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Ahmanson Foundation severs ties with LACMA over redevelopment

Ahmanson Amending Aid

Ahmanson Foundation severs ties with LACMA over redevelopment

The most recently-approved design for the redevelopment of LACMA contains fewer square feet for exhibition space than the four buildings it replaces. (Courtesy Atelier Peter Zumthor/The Boundary)

The banker and financier Howard F. Ahmanson has been synonymous with the Los Angeles County Museum of Art (LACMA) since the Ahmanson Foundation helped launch the museum’s move to a dedicated new home in 1965 (the institution spun off from the Los Angeles Museum of History, Science and Art in 1961). His foundation, established in 1952, has since donated over $130 million worth of European Old Master works—from the likes of artists including Jacques-Louis David, Gian Lorenzo Bernini, and Rembrandt van Rijn—and has shaped LACMA’s global identity as an encyclopedic institution that attracts over one million visitors annually.

After providing support to LACMA for over a half century, the Ahmanson Foundation announced that it will discontinue gifting art to the museum. Foundation president and LACMA trustee William H. Ahmanson expressed that his foundation has not been properly informed about how the artwork it has donated will be exhibited in the Peter Zumthor-designed redevelopment of the museum campus when it is scheduled to open in 2024. “I’m disappointed because the new building does nothing for future growth and it’s going to limit how we collect as well as those who may want to donate collections,” Ahmanson told The Art Newspaper.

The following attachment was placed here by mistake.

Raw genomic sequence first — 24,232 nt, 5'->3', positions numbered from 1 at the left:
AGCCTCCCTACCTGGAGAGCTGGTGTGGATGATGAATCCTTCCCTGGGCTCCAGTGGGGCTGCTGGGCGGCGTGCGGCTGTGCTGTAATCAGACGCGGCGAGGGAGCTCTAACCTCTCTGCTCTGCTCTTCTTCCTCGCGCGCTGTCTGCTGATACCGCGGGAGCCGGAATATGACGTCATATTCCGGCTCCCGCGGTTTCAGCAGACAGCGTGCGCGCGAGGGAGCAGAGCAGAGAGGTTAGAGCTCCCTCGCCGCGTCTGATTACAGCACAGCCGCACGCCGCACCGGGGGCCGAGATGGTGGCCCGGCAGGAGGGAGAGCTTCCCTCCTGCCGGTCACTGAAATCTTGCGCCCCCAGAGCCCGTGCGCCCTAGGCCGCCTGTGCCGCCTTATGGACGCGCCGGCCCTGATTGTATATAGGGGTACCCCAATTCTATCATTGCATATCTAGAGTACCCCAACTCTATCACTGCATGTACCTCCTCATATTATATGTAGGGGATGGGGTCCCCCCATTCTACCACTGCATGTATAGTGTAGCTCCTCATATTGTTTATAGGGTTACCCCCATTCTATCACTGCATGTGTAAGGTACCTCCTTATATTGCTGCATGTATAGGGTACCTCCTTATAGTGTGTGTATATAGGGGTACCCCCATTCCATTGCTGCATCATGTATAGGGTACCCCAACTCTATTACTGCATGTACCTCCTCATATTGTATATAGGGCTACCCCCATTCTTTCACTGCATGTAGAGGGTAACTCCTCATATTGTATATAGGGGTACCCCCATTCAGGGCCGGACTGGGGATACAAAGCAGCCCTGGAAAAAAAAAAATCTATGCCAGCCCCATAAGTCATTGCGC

After years of ambiguity on the subject, and given that the new building will have fewer square feet dedicated to gallery space than the four buildings it is replacing, it was discovered that more space will be dedicated to rotating exhibitions than the institution’s own permanent collection, much of which includes work donated to the museum by the Ahmanson Foundation. With a significant portion of the collection locked away in storage, in other words, the foundation reportedly saw little reason to continue donating artwork it feels should be proudly on display.

According to the Los Angeles Times, LACMA director Michael Govan has responded by expressing that a misunderstanding had taken place, and that the new building will devote exhibition space to artwork donated by the organization. “We are immensely grateful for the Foundation’s long-standing generosity to LACMA,” he stated, “and look forward to featuring the gifts from the Ahmanson Foundation as soon as we have completed our new galleries, just four years from now.”

While the Ahmanson Foundation‘s seminal relationship with the museum is coming to an end, other donors will be featured more prominently in the redevelopment, including film studio executive and philanthropist David Geffen, who pledged $150 million to the museum in 2017—the largest single cash gift from an individual in its history. LACMA has also compiled a series of videos of other supporters, including Dean of USC Architecture Milton Curry, British sculptor Thomas Houseago, and several Miracle Mile residents.

Demolition of the original LACMA buildings is currently underway, leaving precious little time for activist organizations such as Save LACMA to stymie the museum’s plans for redevelopment.